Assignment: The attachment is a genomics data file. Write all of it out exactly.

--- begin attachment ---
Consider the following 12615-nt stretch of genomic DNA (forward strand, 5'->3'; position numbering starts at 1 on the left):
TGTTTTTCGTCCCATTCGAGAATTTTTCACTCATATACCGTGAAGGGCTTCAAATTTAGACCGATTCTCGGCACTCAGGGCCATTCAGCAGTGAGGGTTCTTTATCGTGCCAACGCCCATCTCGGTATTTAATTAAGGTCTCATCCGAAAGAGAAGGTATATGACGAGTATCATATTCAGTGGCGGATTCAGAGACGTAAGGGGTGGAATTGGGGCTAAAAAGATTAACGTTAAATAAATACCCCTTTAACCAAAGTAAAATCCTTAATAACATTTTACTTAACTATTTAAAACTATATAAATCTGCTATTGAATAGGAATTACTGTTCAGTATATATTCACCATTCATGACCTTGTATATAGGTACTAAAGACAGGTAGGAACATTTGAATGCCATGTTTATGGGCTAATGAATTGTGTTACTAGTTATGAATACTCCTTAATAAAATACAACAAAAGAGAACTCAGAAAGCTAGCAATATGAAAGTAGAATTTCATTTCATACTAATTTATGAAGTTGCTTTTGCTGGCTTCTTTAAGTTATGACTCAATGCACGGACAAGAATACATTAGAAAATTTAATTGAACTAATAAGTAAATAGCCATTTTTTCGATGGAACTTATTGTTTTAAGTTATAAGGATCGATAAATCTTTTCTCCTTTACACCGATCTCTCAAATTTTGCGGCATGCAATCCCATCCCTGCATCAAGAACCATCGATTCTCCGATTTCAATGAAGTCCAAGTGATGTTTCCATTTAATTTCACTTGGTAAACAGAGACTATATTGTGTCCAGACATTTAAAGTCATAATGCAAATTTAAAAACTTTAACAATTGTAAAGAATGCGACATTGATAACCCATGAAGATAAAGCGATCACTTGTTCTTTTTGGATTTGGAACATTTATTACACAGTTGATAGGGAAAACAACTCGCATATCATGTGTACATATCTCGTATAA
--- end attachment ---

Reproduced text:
Consider the following 12615-nt stretch of genomic DNA (forward strand, 5'->3'; position numbering starts at 1 on the left):
TGTTTTTCGTCCCATTCGAGAATTTTTCACTCATATACCGTGAAGGGCTTCAAATTTAGACCGATTCTCGGCACTCAGGGCCATTCAGCAGTGAGGGTTCTTTATCGTGCCAACGCCCATCTCGGTATTTAATTAAGGTCTCATCCGAAAGAGAAGGTATATGACGAGTATCATATTCAGTGGCGGATTCAGAGACGTAAGGGGTGGAATTGGGGCTAAAAAGATTAACGTTAAATAAATACCCCTTTAACCAAAGTAAAATCCTTAATAACATTTTACTTAACTATTTAAAACTATATAAATCTGCTATTGAATAGGAATTACTGTTCAGTATATATTCACCATTCATGACCTTGTATATAGGTACTAAAGACAGGTAGGAACATTTGAATGCCATGTTTATGGGCTAATGAATTGTGTTACTAGTTATGAATACTCCTTAATAAAATACAACAAAAGAGAACTCAGAAAGCTAGCAATATGAAAGTAGAATTTCATTTCATACTAATTTATGAAGTTGCTTTTGCTGGCTTCTTTAAGTTATGACTCAATGCACGGACAAGAATACATTAGAAAATTTAATTGAACTAATAAGTAAATAGCCATTTTTTCGATGGAACTTATTGTTTTAAGTTATAAGGATCGATAAATCTTTTCTCCTTTACACCGATCTCTCAAATTTTGCGGCATGCAATCCCATCCCTGCATCAAGAACCATCGATTCTCCGATTTCAATGAAGTCCAAGTGATGTTTCCATTTAATTTCACTTGGTAAACAGAGACTATATTGTGTCCAGACATTTAAAGTCATAATGCAAATTTAAAAACTTTAACAATTGTAAAGAATGCGACATTGATAACCCATGAAGATAAAGCGATCACTTGTTCTTTTTGGATTTGGAACATTTATTACACAGTTGATAGGGAAAACAACTCGCATATCATGTGTACATATCTCGTATAA